African Penguin

The African Penguin (Spheniscus demersus) is also known as the Jackass Penguin (after its donkey-like braying call). This penguin can be found on the south-western coast of Africa, living in colonies on 24 islands between Namibia and Algoa Bay, near Port Elizabeth, South Africa, with the largest colony on Dyer Island, near Kleinbaai. Two colonies were established by penguins in the 1980s on the mainland near Cape Town at Boulders Beach near Simon’s Town and Stony Point in Betty’s Bay. Mainland colonies probably only became possible in recent times due the reduction of predator numbers, although the Betty’s Bay colony has been attacked by leopards. The only other mainland colony is in Namibia, but it is not known when this was established.

The closest relatives of the African Penguins are the Humboldt and Magellanic penguins found in southern South America, as well as the Galápagos Penguin found in the Pacific Ocean near the equator. African Penguins like warm weather.

African Penguins grow to 50 cm tall and weigh between 2 and 4 kg. They have a black stripe and black spots on the chest, the spots being unique for every penguin, just like human fingerprints. They have pink sweat glands above their eyes and the hotter the penguin gets, the more blood is sent to these sweat glands so it may be cooled by the surrounding air, thus making the glands pinker. The males are larger than the females and have larger beaks.

They breed throughout the year, with the main breeding season starting in February. Females will lay two eggs, and incubation lasts for a period of 38-42 days. They are a monogamous species and the lifelong partners take turns to incubate their eggs and feed their young. The moulting season is between October and February, with the majority of the birds moulting in November and December, after which they head out to sea to feed (since they do not feed during moulting season and remain on land). Their diet includes small fish such as sardines and anchovies. The penguins obtain water from the fish they eat.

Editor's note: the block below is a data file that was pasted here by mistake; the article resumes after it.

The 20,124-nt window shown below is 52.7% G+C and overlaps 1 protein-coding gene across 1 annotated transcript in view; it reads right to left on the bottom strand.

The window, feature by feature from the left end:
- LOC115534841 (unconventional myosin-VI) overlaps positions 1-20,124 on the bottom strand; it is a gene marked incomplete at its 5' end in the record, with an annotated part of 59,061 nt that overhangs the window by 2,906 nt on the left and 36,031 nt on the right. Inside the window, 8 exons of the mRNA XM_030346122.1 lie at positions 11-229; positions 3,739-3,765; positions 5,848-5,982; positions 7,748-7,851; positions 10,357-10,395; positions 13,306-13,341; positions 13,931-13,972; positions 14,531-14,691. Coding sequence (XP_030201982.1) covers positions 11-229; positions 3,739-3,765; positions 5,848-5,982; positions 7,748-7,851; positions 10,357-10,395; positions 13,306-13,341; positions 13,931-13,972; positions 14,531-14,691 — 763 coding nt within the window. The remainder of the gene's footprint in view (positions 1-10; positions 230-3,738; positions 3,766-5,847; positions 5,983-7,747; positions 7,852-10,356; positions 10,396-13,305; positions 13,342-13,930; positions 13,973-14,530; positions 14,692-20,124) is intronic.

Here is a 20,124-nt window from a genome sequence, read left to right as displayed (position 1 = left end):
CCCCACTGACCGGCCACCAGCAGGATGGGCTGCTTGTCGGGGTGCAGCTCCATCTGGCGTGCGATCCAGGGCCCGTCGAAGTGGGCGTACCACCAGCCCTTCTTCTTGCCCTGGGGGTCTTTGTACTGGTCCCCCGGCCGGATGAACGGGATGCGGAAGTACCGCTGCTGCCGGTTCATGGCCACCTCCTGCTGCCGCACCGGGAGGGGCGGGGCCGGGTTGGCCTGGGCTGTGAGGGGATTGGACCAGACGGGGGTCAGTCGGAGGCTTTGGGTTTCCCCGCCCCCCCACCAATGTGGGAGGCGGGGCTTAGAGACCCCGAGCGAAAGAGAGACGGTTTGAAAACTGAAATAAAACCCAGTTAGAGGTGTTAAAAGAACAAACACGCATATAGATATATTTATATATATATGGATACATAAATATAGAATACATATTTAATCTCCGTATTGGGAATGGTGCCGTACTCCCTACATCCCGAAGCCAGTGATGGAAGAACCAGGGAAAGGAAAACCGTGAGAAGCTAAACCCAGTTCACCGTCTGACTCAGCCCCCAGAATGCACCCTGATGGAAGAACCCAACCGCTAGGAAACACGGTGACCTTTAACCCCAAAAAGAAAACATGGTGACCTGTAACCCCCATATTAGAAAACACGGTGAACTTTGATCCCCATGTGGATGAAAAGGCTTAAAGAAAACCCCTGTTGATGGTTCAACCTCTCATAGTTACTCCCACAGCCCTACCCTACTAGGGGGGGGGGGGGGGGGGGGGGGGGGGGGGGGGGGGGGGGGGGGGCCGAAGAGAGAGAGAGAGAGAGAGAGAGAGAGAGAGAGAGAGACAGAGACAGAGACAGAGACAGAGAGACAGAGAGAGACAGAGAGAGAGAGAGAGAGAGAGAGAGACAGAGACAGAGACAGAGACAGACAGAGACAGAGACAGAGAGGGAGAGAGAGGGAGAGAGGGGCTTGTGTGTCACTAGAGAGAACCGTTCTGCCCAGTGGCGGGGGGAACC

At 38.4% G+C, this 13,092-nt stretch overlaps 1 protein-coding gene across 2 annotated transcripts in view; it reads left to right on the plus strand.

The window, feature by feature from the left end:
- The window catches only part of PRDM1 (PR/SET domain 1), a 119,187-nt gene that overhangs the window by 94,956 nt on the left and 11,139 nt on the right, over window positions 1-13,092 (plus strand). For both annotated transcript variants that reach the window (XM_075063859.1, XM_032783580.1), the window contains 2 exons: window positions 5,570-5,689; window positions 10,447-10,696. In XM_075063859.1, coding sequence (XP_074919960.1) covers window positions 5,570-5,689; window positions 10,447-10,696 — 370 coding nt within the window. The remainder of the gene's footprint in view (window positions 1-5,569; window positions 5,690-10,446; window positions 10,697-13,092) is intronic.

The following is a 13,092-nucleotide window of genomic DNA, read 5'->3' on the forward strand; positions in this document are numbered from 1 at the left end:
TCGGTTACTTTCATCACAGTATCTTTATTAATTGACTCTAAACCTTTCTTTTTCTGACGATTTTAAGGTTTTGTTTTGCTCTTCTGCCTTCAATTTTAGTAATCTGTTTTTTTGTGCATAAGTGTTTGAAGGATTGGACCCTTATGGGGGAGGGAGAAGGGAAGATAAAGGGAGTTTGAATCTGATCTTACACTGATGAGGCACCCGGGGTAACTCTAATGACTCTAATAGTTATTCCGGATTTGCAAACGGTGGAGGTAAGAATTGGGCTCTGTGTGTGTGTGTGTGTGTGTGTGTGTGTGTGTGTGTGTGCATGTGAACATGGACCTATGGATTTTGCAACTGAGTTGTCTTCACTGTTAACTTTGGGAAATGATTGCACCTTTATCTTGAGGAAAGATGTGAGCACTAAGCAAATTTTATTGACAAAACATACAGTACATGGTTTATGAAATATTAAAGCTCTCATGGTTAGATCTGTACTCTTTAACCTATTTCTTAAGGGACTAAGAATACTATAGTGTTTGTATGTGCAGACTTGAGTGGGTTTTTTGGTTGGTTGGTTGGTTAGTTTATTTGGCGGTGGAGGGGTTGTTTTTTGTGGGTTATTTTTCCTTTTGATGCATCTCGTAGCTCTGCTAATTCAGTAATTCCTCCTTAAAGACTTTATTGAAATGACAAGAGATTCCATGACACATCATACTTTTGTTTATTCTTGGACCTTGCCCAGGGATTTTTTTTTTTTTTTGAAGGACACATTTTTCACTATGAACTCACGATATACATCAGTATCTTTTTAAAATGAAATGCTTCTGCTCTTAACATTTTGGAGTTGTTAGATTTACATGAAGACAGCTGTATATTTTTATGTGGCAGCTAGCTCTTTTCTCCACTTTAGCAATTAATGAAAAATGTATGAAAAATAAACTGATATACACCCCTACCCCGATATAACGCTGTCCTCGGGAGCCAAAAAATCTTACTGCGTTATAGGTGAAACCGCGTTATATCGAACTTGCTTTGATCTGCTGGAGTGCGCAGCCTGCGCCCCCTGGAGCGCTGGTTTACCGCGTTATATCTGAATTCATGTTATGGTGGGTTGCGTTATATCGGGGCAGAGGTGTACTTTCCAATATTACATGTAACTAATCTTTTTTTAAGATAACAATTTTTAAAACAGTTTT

African Penguins have an average lifespan of 10-11 years, the females reaching sexual maturity at the age of 4 years, and males at the age of 5 years. The highest recorded age for a bird of this species has been 24 years. The overall population of the species has fallen by some 90% during the last 10 years, the current population (as of 2003) estimated at 179 000 adults, with 56 000 breeding pairs.

As recently as the mid-twentieth century, penguin eggs were considered a delicacy and were still being collected for sale. Unfortunately, the practice was to smash any eggs found a few days prior to gathering, in order to ensure that only fresh ones were sold. This added to the drastic decline of the penguin population around the Cape coast, a decline which was hastened by the removal of guano from islands for use as fertilizer, eliminating the burrowing material used by penguins. Penguins remain susceptible to pollution of their habitat by petrochemicals from spills, shipwrecks and cleaning of tankers while at sea.